Elizabeth Gaskell Biography, Life, Interesting Facts
Elizabeth Gaskell was one of the leading British novelist and short story writer in the 19th century. She became famous for her ghost stories that were published by Charles Dickens in his magazine 'Household Words.' Additionally, Elizabeth based her novels on social observations of the lives of Victorian society including the poor and the underprivileged. She published the first biography of her friend and writer, Charlotte Bronte in 1857 which earned her more fame. Some of her best-known novels include; ‘Mary Barton’ (1848), ‘North and South’ (1854-1855) and ‘Wives and Daughters’ (1865).
Elizabeth Gaskell was born to parents William Stevenson and Elizabeth Holland in Chelsea on September 29, 1810. Her other siblings died during infancy, leaving her with one brother, John. Her father William was a minister at Failsworth but resigned on conscientious grounds and moved back to London on 1806. His wife, Elizabeth, was from a family connected to prominent Unitarian families. However, she died 13 months after giving birth to Elizabeth.
Her father unable to cope with pressures of bringing up a child sent her to live with her mother’s sister, Hannah Lumb. At her aunt’s house, she had no personal wealth or secure home and spent years without seeing her father who remarried in 1814. Her brother John, on the other hand, joined Merchant Navy and unfortunately went missing in 1827 on an expedition to India.
Elizabeth Gaskell attended Miss Byerlys at Barford House from 1821-1826 and afterward received a traditional education in arts, classics, dignity, and propriety. Her father encouraged her in studies and writing, and her aunt gave her classics to read. Her brother, John also sent her modern books and descriptions of his life at sea and experiences abroad.
In March 1835 Elizabeth Gaskell started documenting the development of her daughter Marianne in a diary and later her relations with her sister. Remarkably, together with her husband, she co-authored the novel, 'Sketches among the Poor’ in 1836 published later in January 1837 in Blackwood’s Magazine.
Later in 1840, William Howitt published ‘Visits to Remarkable places’ containing her first work written and issued by her; ‘Clopton Hall by A lady.' Elizabeth published her first short story in 1847 as ‘Libbie Marsh’s Three Eras’ in Howitt's Journal under the pseudonym ‘Cotton Mather Mills.' Her second story was printed under the pseudonym ‘The Sexton’s Hero’ and published it in 1848.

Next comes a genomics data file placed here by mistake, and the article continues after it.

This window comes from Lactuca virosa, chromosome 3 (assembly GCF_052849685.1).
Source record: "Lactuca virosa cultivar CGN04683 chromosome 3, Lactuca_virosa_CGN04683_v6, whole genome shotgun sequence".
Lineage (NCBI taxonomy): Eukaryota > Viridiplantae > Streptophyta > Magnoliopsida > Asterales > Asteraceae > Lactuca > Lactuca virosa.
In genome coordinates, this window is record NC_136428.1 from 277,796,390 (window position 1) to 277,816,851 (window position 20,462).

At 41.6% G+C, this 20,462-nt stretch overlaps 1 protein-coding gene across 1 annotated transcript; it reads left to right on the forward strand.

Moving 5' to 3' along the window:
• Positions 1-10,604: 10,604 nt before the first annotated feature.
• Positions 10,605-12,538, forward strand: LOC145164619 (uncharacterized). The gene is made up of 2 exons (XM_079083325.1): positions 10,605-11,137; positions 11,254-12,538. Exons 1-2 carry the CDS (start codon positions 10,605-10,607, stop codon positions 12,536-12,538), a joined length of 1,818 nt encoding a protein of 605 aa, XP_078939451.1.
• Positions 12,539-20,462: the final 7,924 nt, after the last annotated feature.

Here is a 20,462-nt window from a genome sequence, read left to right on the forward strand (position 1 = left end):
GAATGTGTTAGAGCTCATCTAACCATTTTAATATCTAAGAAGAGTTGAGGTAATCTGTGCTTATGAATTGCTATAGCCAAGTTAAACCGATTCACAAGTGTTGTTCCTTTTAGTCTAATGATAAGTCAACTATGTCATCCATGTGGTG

Elizabeth Gaskell started writing her first novel after the loss of her only son ‘Mary Barton’ released in October 1848.This book brought her enormous success and praises, selling thousands of copies. In 1850, she met poets, patrons of literature and writers such as Charles Dickens, John Ruskin, and Lord Houghton as well as American writers such as Harriet Beecher Stowe and had a close friendship with Charlotte Bronte.
This social circle creatively stimulated her, and in the same year, most of her works such as ‘Cranford,' ‘North and South’ her novella ‘My Lady Ludlow’ and short stories got published in Dickens’s journal ‘Household Words.' In 1853, Elizabeth Gaskell wrote a novel ‘Ruth’ about a poor orphanage girl she had met in prison. This book explores whether a fallen woman can be re-integrated into respectable society.
In 1857, she published a biography ‘The Life of Charlotte Bronte’ which was a request made by Charlotte father Patrick Bronte after his death in 1855.The popularity of Bronte’s work helped Elizabeth in her career. In 1863, she published ‘Sylvia’s Lovers’ and her novella ‘Cousin Phyllis’ which was serialised in ‘The Cornhill Magazine’ from November to February 1864. Her last novel ‘Wives and Daughters’ was also serialised from August 1864 in ‘The Cornhill’ and was published early 1866 in the United States and ten years later in Britain.
Elizabeth Gaskell is well known for her first novel ‘Mary Barton’ where she depicted the miserable living conditions of the working class. The story is also set in Manchester City in years 1839-1842 and also deals with problems faced by Victorian lower class. These two settings created some controversy.
Manchester has created an award in Elizabeth Gaskell’s name to recognise women’s involvement in charitable works and improvement of their lives. On September 25, 2010, a memorial to Elizabeth Gaskell got dedicated to Poets’ Corner in Westminster Abbey.
On August 1832, Elizabeth Gaskell married a Unitarian minister, William Gaskell. As a couple, they settled in Manchester where William served as a minister for a Unitarian Chapel. The couple had six children. They had a stillborn in 1833 and their son, William died in infancy. Other kids were Marianne (1834), Margaret Emily (1837), Florence Elizabeth (1842) and Julia Bradford (1846). The death of her only son, William, prompted her to write her first novel.
Elizabeth Gaskell died of heart attack, at the age of 55, on November 12, 1865, while visiting a house she had purchased in Hampshire.